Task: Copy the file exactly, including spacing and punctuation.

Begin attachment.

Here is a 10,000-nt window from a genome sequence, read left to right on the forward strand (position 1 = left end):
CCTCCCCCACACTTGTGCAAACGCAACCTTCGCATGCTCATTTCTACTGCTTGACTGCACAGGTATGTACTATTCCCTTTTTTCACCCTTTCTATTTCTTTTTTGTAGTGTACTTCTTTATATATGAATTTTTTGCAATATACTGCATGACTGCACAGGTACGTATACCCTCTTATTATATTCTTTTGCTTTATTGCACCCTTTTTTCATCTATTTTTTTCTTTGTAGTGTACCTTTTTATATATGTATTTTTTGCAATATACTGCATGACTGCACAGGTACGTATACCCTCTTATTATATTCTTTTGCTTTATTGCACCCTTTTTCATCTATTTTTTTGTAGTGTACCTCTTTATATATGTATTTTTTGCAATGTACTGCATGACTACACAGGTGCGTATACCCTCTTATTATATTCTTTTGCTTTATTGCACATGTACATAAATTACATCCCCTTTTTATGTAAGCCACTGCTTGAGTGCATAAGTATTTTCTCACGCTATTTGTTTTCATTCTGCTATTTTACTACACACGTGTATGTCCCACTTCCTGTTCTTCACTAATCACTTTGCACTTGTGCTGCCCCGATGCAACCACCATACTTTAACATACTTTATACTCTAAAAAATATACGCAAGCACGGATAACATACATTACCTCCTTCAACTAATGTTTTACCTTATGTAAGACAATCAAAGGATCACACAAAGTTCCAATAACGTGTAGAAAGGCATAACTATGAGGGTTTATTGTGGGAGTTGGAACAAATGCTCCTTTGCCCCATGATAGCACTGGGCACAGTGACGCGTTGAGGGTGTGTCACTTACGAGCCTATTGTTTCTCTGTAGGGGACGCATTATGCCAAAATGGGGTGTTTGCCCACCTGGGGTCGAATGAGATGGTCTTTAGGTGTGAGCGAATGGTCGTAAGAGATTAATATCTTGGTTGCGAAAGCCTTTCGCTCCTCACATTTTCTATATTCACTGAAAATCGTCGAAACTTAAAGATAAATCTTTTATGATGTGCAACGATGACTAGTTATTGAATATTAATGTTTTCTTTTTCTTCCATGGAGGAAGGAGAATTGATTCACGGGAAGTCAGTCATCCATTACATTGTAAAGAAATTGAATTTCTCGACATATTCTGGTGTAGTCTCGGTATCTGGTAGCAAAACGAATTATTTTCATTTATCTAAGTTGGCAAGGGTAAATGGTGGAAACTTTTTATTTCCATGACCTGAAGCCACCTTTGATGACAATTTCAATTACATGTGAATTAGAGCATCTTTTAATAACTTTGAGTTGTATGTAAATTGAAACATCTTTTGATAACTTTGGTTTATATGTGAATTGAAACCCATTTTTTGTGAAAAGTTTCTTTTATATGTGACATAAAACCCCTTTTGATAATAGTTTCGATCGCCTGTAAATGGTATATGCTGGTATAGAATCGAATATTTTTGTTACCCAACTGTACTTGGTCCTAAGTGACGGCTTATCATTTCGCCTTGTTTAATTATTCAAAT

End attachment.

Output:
Here is a 10,000-nt window from a genome sequence, read left to right on the forward strand (position 1 = left end):
CCTCCCCCACACTTGTGCAAACGCAACCTTCGCATGCTCATTTCTACTGCTTGACTGCACAGGTATGTACTATTCCCTTTTTTCACCCTTTCTATTTCTTTTTTGTAGTGTACTTCTTTATATATGAATTTTTTGCAATATACTGCATGACTGCACAGGTACGTATACCCTCTTATTATATTCTTTTGCTTTATTGCACCCTTTTTTCATCTATTTTTTTCTTTGTAGTGTACCTTTTTATATATGTATTTTTTGCAATATACTGCATGACTGCACAGGTACGTATACCCTCTTATTATATTCTTTTGCTTTATTGCACCCTTTTTCATCTATTTTTTTGTAGTGTACCTCTTTATATATGTATTTTTTGCAATGTACTGCATGACTACACAGGTGCGTATACCCTCTTATTATATTCTTTTGCTTTATTGCACATGTACATAAATTACATCCCCTTTTTATGTAAGCCACTGCTTGAGTGCATAAGTATTTTCTCACGCTATTTGTTTTCATTCTGCTATTTTACTACACACGTGTATGTCCCACTTCCTGTTCTTCACTAATCACTTTGCACTTGTGCTGCCCCGATGCAACCACCATACTTTAACATACTTTATACTCTAAAAAATATACGCAAGCACGGATAACATACATTACCTCCTTCAACTAATGTTTTACCTTATGTAAGACAATCAAAGGATCACACAAAGTTCCAATAACGTGTAGAAAGGCATAACTATGAGGGTTTATTGTGGGAGTTGGAACAAATGCTCCTTTGCCCCATGATAGCACTGGGCACAGTGACGCGTTGAGGGTGTGTCACTTACGAGCCTATTGTTTCTCTGTAGGGGACGCATTATGCCAAAATGGGGTGTTTGCCCACCTGGGGTCGAATGAGATGGTCTTTAGGTGTGAGCGAATGGTCGTAAGAGATTAATATCTTGGTTGCGAAAGCCTTTCGCTCCTCACATTTTCTATATTCACTGAAAATCGTCGAAACTTAAAGATAAATCTTTTATGATGTGCAACGATGACTAGTTATTGAATATTAATGTTTTCTTTTTCTTCCATGGAGGAAGGAGAATTGATTCACGGGAAGTCAGTCATCCATTACATTGTAAAGAAATTGAATTTCTCGACATATTCTGGTGTAGTCTCGGTATCTGGTAGCAAAACGAATTATTTTCATTTATCTAAGTTGGCAAGGGTAAATGGTGGAAACTTTTTATTTCCATGACCTGAAGCCACCTTTGATGACAATTTCAATTACATGTGAATTAGAGCATCTTTTAATAACTTTGAGTTGTATGTAAATTGAAACATCTTTTGATAACTTTGGTTTATATGTGAATTGAAACCCATTTTTTGTGAAAAGTTTCTTTTATATGTGACATAAAACCCCTTTTGATAATAGTTTCGATCGCCTGTAAATGGTATATGCTGGTATAGAATCGAATATTTTTGTTACCCAACTGTACTTGGTCCTAAGTGACGGCTTATCATTTCGCCTTGTTTAATTATTCAAAT